Eating fruit, which contains fiber and other essential nutrients, isn’t associated with the same adverse effects as drinking fruit juice or other sweetened beverages. However, eating large amounts of added sugar and sugary drinks can harm your health in various ways.
There’s no physiological need for these beverages, and the long-term benefits of avoiding them can be enormous.
Summary: It’s important to avoid sugary soft drinks and fruit juices, as liquid sugar is the single most fattening aspect of the Western diet.
3. Drink more water
One straightforward trick to increase weight loss is to drink more water.
Studies have suggested drinking water can increase the number of calories you burn for up to 90 minutes.
Drinking about eight, 8-ounce glasses (2 liters) of water daily may make you burn about 96 more calories.
However, recent studies suggest drinking water may not increase the number of calories you burn.
The timing of when you drink water maybe even more critical. Drinking water immediately before meals may help reduce hunger and make you eat fewer calories.
In one 12-week study, drinking 17 ounces (0.5 liters) of water half an hour before meals made people lose 44% more weight.
When combined with a healthy diet, drinking more water, especially before meals, appears to be helpful if you need to lose weight.
Summary: Some studies have shown that drinking water may boost metabolism. Drinking it half an hour before meals can help you eat fewer calories.
4. Exercise and lift weights
When you eat fewer calories, your body compensates by saving energy, making you burn fewer calories.
This is why long-term calorie restriction can significantly reduce your metabolism.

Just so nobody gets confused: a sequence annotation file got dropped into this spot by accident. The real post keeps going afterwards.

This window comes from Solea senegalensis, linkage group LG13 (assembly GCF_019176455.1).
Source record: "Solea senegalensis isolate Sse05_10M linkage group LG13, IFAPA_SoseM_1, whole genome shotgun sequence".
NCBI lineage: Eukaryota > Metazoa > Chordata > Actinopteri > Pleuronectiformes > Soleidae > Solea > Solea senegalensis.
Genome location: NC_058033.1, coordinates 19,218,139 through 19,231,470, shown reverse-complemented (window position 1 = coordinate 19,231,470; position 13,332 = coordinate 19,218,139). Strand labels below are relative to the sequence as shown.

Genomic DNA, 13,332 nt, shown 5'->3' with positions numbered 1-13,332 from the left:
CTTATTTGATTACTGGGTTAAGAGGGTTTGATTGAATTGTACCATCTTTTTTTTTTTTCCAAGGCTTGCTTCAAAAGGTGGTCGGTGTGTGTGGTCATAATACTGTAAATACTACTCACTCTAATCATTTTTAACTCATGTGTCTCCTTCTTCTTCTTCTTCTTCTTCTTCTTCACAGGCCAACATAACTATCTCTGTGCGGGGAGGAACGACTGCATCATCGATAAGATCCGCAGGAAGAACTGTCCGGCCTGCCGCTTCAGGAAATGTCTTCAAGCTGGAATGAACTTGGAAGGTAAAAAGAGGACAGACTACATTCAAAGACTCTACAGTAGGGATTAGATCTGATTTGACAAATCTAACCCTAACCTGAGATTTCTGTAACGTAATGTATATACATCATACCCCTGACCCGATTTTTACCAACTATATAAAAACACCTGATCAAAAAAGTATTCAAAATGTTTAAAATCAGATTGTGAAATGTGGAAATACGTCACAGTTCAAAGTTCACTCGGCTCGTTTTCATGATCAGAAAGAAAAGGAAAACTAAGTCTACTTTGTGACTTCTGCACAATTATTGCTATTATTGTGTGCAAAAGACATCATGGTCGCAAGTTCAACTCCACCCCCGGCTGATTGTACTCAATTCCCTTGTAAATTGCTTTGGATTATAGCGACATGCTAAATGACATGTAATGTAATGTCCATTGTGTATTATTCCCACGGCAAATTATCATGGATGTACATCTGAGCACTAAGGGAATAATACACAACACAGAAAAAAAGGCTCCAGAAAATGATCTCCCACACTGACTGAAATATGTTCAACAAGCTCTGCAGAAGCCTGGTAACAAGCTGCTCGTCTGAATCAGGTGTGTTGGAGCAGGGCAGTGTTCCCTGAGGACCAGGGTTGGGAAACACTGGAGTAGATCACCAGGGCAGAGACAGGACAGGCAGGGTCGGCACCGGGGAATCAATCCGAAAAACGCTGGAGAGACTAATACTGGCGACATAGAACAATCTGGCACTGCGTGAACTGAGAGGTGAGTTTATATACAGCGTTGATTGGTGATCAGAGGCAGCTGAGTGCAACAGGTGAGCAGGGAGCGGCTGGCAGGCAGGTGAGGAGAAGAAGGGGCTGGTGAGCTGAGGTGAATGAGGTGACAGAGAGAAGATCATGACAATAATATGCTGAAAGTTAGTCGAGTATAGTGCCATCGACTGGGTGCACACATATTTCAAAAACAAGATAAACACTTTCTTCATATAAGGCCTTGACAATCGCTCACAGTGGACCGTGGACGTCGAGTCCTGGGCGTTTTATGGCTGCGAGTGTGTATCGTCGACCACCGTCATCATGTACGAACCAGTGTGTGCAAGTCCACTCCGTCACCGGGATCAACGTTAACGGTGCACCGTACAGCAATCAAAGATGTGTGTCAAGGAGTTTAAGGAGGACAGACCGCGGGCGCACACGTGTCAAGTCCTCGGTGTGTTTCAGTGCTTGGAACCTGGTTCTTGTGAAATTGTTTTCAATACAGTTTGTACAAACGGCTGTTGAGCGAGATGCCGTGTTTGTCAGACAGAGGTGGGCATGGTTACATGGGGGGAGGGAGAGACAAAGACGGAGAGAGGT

Plus, it can lead to a loss of muscle mass. Muscle is metabolically active, so this can reduce your metabolism even further.
The only proven strategy to prevent this effect is to exert your muscles by lifting weights.
This has been repeatedly shown to prevent muscle loss and stop your metabolism from slowing during long-term calorie restriction.
When trying to lose weight, it’s crucial to maintain or strengthen your muscles in addition to losing fat.
If you can’t get to a gym, consider doing bodyweight exercises at home, such as pushups, squats, and situps.
Doing some cardio, including walking, swimming, or jogging, can also be important — not necessarily for weight loss but for optimal health and general well-being.
What’s more, exercise has various other benefits beyond weight loss, such as increased longevity and energy levels, a lower risk of disease, and simply feeling better every day.
Summary: Lifting weights is essential, as it reduces muscle loss and prevents your metabolic rate from slowing.
5. Reduce your refined carb intake
Cutting carbs is a very effective way to lose weight; it reduces appetite and makes you eat fewer calories.
Studies have shown that eating a low-carb diet until fullness can make you lose about two to three times more weight than a calorie-restricted, low-fat diet.
What’s more, low-carb diets have many other benefits for health, especially for people with type 2 diabetes or metabolic syndrome.
Yet, you don’t have to go low carb. Simply ensure you eat quality, fiber-rich carb sources, focusing on whole, single-ingredient foods.
Suggested read: Top 23 weight loss tips for women
If you stick to whole foods, the exact composition of your diet becomes less important.
Summary: Cutting carbs may aid weight loss by reducing your appetite and making you eat fewer calories.
How many calories you need per day depends on whether you want to maintain, lose, or gain weight and various other factors, such as your gender, age, height, current weight, activity level, and metabolic health.
Reducing calories does not mean starving yourself. A few simple dietary and lifestyle changes, including exercising, properly hydrating, and increasing your protein intake, can help you lose weight and feel satisfied.